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Strongest cyclone to hit India and Bangladesh in two decades causes ‘unimaginable’ destruction

10 May 2019


Flooding caused by Cyclone Fani in Bangladesh

Flooding caused by Cyclone Fani in Bangladesh

THE strongest cyclone to hit India and Bangladesh in two decades has killed at least 15 people and caused the evacuation of millions of people.

Cyclone Fani made landfall last Friday in Odisha state, India. Winds of more than 200kph caused devastation to the coastal state: many buildings were destroyed, and there was severe flooding.

The head of humanitarian programmes for Christian Aid, Madara Hettiarachchi, said last week: “The cyclone has caused devastation: trees have been uprooted, airports are shut, and electricity has been cut off.

“Our local partners are responding quickly in India, prioritising the most vulnerable. They will airlift shelter items and provide food and water filters to those in relief camps and cyclone shelters.”

The biggest impact was felt in the north-eastern Indian city of Puri, and Odisha’s capital Bhubaneswar. It was reported that as many as 60 per cent of trees and telephone poles had been felled in the city because of the storm.

“Destruction is unimaginable. Puri is devastated,” the special relief commissioner for Odisha, Bishnupada Sethi, told Reuters last weekend.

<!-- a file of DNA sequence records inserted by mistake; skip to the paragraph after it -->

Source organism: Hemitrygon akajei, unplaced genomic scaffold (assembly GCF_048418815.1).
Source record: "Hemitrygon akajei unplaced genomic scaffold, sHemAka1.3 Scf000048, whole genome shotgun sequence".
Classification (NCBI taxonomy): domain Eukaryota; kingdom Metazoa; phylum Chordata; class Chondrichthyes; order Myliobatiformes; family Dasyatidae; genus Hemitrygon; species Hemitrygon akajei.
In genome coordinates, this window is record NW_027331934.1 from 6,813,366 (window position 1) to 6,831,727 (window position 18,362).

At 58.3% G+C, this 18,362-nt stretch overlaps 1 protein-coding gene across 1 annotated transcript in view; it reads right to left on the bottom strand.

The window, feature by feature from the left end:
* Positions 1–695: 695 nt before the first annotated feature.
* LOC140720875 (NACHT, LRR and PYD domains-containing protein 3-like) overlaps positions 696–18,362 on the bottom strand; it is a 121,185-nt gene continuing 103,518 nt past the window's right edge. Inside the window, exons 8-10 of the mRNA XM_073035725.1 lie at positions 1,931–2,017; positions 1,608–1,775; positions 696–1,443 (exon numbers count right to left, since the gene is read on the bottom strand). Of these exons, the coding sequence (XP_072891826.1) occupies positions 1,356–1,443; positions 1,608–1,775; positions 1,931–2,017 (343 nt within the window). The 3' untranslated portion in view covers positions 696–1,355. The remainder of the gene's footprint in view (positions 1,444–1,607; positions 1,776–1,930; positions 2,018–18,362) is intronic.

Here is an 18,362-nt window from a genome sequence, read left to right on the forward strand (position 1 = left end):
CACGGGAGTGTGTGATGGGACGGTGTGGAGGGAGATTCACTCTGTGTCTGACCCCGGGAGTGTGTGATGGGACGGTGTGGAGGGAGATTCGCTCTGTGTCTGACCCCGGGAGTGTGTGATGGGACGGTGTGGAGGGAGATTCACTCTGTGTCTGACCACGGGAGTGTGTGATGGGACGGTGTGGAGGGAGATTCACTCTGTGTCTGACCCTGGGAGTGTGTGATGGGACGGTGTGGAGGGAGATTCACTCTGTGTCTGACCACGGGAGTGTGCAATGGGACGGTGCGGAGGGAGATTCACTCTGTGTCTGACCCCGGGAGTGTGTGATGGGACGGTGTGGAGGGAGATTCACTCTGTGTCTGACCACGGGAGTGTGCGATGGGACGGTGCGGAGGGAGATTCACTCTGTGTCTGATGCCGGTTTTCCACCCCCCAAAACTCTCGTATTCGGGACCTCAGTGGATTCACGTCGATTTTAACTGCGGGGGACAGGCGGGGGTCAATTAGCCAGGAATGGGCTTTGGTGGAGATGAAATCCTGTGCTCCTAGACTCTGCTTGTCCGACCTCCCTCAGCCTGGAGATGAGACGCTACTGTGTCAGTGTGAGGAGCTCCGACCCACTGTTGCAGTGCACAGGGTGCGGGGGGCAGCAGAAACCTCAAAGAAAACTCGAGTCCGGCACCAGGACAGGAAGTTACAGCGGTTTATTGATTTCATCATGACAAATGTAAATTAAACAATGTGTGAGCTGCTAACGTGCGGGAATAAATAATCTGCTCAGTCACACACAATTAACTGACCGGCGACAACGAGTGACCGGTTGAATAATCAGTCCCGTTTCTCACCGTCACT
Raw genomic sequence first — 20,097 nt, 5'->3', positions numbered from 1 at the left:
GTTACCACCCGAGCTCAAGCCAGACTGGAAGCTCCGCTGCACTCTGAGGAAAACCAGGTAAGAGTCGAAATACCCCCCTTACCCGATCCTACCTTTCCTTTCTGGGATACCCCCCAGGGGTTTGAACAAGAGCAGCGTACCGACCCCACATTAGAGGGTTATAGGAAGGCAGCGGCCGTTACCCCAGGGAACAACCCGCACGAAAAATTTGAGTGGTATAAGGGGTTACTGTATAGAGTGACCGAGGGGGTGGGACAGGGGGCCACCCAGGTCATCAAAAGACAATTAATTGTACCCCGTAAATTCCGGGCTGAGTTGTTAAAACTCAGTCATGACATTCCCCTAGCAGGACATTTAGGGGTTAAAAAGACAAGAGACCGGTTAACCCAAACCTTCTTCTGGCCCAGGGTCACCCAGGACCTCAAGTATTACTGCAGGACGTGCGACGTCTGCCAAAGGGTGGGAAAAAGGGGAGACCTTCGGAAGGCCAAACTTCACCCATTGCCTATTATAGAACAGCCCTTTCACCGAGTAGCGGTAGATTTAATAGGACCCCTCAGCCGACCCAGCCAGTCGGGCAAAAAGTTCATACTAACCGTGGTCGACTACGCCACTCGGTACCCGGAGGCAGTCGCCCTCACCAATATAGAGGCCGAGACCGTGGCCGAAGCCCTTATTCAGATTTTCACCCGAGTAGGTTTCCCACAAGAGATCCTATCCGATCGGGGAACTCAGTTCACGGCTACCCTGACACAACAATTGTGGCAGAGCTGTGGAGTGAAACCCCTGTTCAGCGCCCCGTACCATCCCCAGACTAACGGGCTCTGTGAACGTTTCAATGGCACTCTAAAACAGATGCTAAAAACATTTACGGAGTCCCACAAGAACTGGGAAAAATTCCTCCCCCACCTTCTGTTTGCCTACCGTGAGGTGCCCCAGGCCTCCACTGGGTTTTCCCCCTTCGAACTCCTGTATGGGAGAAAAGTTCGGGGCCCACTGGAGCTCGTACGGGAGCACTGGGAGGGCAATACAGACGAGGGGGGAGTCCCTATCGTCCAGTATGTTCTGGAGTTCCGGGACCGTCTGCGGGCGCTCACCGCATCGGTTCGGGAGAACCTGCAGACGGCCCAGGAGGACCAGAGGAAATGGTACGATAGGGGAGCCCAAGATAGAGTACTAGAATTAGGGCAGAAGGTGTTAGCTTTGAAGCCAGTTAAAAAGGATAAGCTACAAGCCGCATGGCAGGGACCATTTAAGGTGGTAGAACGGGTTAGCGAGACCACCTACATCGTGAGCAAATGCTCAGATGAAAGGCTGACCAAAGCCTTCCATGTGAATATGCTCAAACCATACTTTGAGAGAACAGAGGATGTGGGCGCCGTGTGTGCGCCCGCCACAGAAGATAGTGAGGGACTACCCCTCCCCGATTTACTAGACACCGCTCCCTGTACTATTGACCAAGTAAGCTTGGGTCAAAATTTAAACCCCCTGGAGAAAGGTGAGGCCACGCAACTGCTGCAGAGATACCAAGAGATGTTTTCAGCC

More than a million people were evacuated from their homes to camps for safety in India, and a further million were evacuated in Bangladesh.

Speaking on Thursday of last week, before the storm, the head of humanitarian and emergency affairs for World Vision India, Franklin Jones, said: “The most likely impact will be on the shelters, because coastal houses are that strong; so it will impact people’s livelihoods as well.”

World Vision would be looking out for the areas which already hosted their projects, he said, and then would be looking to help the immediate needs of children and mothers after the cyclone had blown through.“They have seen major cyclones before, including last year; so this time everyone is prepared to co-operate with government agencies.

“People were able to overcome the last cyclone, but we need to improve the strength of shelters and housing for next time.”

The director of programme and advocacy for Oxfam India, Pankaj Anand, said: “We are focusing on work that will help people regain their income, provide clean water, prevent waterborne diseases, and protect displaced people.

“The hygiene needs of women and girls, in particular, will be one of our top priorities. After the full assessment of people’s needs, we will work to rebuild and rehabilitate in the worst affected areas.”

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